07.07.17Daniel and Ashley Return to North Windham Union Church

Article By Elizabeth Richards about the premiere of 'Hot Fiddle!'

08.29.15COME JAM WITH US!!

Great News for String Players! I will be directing a weekly Jam in Miami! Cafe Bleu will graciously host our Jam sessions on Saturday Mornings at 10:30 am. Bring your instrument. Bring a friend. 6620 SW 57th AVE.

04.15.15Ashley and Daniel Open for John Jorgensen at Bok Tower Gardens

Details regarding Ashley and Daniel's appearance at Bok Tower Gardens.

12.13.14Windham Eagle reviews: An American Family Holiday 2014

We had a great time playing at our favorite venue of all time! Thanks for inviting us back, Windham Chamber Singers!

12.13.13The Windham Eagle reviews 'An American Family Holiday' 2013

What a great performance all around! It was a pleasure to join perform in Windham as always!

06.18.12My Entry in the Shar Blog

In this entry, I described my personal experience teaching the O\'Connor Method.

12.05.11O'Connor Violin Method- Official Video!!

Enjoy this wonderful glimpse into the excitement of the Mark O'Connor String Method. Our students are having a wonderful time learning the American Repertoire! See my students in the NBC news clip, and later you will see me conducting the orchestra playing 'Boogie Woogie,' which is footage from the first-ever O'Connor Method Camp that was held in Charleston, South Carolina in August 2011.

09.10.11Hear me play on a new release!

Have a listen to tracks 1,2,3,6, and 9 to hear me play solo violin on Charlie's new album!

06.15.11Mark O'Connor's visit with my violin students at Carrollton

Read the article I wrote about our amazing visit with Mark O'Connor at the Carrollton School of the Sacred Heart where I teach 225 violin students! (See Page 5).

02.20.11Follow me on Twitter!

02.03.10The O'connor Method takes over!

I have recently introduced my students to the Mark O'connor violin method and they are loving it! I highly recommend this method to budding violinists and their teachers everywhere. Check out Mr. O'connor's website!

07.28.07"Ocean Park Remembered in Delight with Dynamic Duo"

06.12.03"Passion for music takes Gray violinist far." Portland Press Herald

Portland Press Herald

Portland Press Herald (ME)

June 12, 2003
Passion for music takes Gray violinist far
Ashley Liberty keeps adding countries to her itinerary as she makes connections via music.
Author: PAUL LIVINGSTONE News Assistant
Edition: Final
Section: Your Neighbors-Lakes
Page: 4F
Dateline: GRAY
Estimated printed pages: 5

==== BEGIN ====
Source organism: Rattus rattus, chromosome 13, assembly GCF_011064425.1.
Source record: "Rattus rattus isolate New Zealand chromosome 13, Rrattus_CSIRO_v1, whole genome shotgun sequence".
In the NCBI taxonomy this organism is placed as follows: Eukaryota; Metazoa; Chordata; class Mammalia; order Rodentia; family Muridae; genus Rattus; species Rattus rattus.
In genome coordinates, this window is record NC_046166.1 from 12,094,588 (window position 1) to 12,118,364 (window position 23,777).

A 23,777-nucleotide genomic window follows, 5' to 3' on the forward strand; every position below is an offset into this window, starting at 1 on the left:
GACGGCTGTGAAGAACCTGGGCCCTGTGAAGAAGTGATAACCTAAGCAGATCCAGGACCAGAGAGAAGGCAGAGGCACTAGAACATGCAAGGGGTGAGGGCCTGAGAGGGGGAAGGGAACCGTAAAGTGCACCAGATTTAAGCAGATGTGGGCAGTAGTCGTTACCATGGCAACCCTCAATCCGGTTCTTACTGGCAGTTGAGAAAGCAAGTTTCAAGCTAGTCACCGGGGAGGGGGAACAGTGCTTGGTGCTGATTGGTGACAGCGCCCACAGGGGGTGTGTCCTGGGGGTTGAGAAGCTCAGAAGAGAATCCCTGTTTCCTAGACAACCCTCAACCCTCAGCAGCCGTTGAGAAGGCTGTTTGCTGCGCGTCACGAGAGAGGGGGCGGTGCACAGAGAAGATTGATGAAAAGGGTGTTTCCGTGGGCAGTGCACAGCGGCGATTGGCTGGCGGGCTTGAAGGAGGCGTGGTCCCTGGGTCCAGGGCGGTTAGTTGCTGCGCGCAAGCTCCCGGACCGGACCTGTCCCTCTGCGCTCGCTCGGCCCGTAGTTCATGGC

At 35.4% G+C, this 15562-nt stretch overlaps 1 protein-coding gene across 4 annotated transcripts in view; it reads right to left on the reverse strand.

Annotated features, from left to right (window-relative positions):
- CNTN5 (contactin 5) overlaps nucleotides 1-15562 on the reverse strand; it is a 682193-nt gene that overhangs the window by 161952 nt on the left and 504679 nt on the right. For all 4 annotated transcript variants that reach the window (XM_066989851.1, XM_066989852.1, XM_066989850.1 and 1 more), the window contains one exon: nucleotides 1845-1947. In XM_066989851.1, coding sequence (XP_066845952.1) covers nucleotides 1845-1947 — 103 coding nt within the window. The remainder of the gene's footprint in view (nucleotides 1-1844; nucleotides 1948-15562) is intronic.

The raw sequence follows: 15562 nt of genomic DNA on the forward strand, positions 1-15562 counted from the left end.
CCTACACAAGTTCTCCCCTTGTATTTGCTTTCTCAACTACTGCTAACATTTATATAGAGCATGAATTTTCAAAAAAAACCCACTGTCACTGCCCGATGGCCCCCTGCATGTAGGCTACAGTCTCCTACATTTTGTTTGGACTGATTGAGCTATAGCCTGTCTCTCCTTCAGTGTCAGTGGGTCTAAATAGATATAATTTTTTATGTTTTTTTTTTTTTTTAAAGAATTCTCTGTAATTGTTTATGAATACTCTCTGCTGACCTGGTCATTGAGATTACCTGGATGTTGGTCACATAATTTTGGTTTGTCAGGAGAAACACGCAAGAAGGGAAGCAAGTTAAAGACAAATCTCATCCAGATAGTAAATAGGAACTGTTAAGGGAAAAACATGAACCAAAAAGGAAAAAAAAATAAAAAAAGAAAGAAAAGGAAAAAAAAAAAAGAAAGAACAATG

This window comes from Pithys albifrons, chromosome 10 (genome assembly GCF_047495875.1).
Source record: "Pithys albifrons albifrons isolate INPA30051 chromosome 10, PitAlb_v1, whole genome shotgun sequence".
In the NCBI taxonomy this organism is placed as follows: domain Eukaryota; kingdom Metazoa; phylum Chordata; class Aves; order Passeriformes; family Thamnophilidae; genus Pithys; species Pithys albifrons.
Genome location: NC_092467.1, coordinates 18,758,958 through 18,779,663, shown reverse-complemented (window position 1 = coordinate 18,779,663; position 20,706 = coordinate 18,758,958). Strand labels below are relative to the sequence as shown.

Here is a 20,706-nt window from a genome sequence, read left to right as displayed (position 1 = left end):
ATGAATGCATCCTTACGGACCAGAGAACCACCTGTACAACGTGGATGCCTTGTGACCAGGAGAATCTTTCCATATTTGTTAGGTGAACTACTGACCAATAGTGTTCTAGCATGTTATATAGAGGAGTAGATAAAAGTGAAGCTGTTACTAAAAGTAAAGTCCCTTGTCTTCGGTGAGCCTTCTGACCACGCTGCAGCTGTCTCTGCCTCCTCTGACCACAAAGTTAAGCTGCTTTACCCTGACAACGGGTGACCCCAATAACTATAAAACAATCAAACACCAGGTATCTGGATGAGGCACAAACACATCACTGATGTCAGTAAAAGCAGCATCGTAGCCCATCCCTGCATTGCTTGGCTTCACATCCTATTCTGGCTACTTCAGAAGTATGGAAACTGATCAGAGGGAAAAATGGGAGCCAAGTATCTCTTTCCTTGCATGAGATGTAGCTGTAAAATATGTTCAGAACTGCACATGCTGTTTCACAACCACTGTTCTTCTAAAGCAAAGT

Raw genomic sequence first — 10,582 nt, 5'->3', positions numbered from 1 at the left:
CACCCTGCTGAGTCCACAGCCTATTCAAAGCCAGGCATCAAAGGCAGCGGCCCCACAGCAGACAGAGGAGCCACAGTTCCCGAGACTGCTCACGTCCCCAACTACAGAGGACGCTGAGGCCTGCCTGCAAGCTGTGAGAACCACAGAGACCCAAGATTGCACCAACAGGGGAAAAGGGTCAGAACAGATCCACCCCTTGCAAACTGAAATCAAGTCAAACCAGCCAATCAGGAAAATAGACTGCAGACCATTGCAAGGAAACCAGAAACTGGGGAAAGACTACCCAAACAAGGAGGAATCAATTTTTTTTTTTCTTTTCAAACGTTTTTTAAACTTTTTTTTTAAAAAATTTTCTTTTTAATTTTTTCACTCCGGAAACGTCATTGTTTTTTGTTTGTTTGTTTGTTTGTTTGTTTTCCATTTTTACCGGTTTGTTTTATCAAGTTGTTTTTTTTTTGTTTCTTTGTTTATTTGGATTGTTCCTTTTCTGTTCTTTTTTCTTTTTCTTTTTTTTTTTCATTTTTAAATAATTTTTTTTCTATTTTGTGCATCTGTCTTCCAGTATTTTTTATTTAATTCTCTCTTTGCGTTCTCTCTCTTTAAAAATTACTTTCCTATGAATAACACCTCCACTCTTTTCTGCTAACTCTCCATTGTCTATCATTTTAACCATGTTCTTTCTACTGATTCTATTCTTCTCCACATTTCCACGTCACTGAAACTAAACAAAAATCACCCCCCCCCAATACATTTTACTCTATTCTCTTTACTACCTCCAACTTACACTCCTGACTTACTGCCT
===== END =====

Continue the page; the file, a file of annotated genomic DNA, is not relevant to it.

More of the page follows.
Article Text:
As a 22-year-old composing in Vienna, Franz Schubert held a number of get-togethers, or "Schubertiads," in which he and his friends would get together and play music, partying well into the night. "He wrote so much music that year," said Ashley Liberty, a violinist from Gray now studying in New York. "You got the feeling that was a really good year for him."
It's been a really good year for Liberty, too. Granted, she's done less partying and more studying than Schubert probably did, but she has amassed an impressive number of performances, from Cuba to Tuxedo Park, N.J.
The 20-year-old musician, who recently finished her first year at Barnard College at Columbia University in Manhattan, has managed to find the time to retreat to her parent's home beside Long Lake in Gray.
The young violinist knows she needs the rest.
"School has been taking up a lot of my time lately," she said in a phone interview.
Liberty has a penchant for understatement. School has almost always taken up a lot of her time. From her early commitment to music studies, which took her from school in Gray to the Walnut Hill School in Boston, to a 19-credit-hour semester she just completed at Columbia, Liberty is an achiever of no small measure.
She has been involved in a least 14 orchestral projects since 1996, appearing in a dozen countries and on public radio, public television, NBC News and CBS' "60 Minutes." Along the way, she managed to find the time to win the 2002 Miss Maine Talent Competition.
From a single glance at her repertoire, which numbers more than 50 pieces, the assumption is easy to make that Liberty is either a prodigy or is headed for a classical music burnout.
Liberty would classify herself in neither category. Far from burning out on music, she has already found a balance she can live with. It would be far worse, in her mind, to be without music at all.
"I'm developing my goal, which is to share my passion. And that is music. If I can do that, then I can ask you about your passion and inspire you to follow it."
Her philosophy works, she says, and it's based on experience. Her travelogue is impressive: England, Israel, Brazil, Mexico, Cuba, Venezuela, Hungary and Austria. She'll soon add Guatemala and Venezuela to the list when she leaves for another Youth Philharmonic Orchestra tour in a couple of weeks.
When she plays for children, as she has in many countries, the ability to make a connection with the audience comes easily.
"We played Shostakovich in Cuba," said Liberty. "It was kind of a risky thing to do, because he struggled to compose in a Communist country. And here we were in Havana, playing it."
In the Dominican Republic, classroom teachers begged her to stay, saying they had no hope of ever finding someone to teach their children the violin. She heard similar reactions in places where classical music was rarely, if ever, heard.
And she wielded the same violin and music when she played at a posh Tuxedo Park dinner party in New Jersey last month.
"It was a true Schubertiad. Then I had to go back to my cramped dorm room."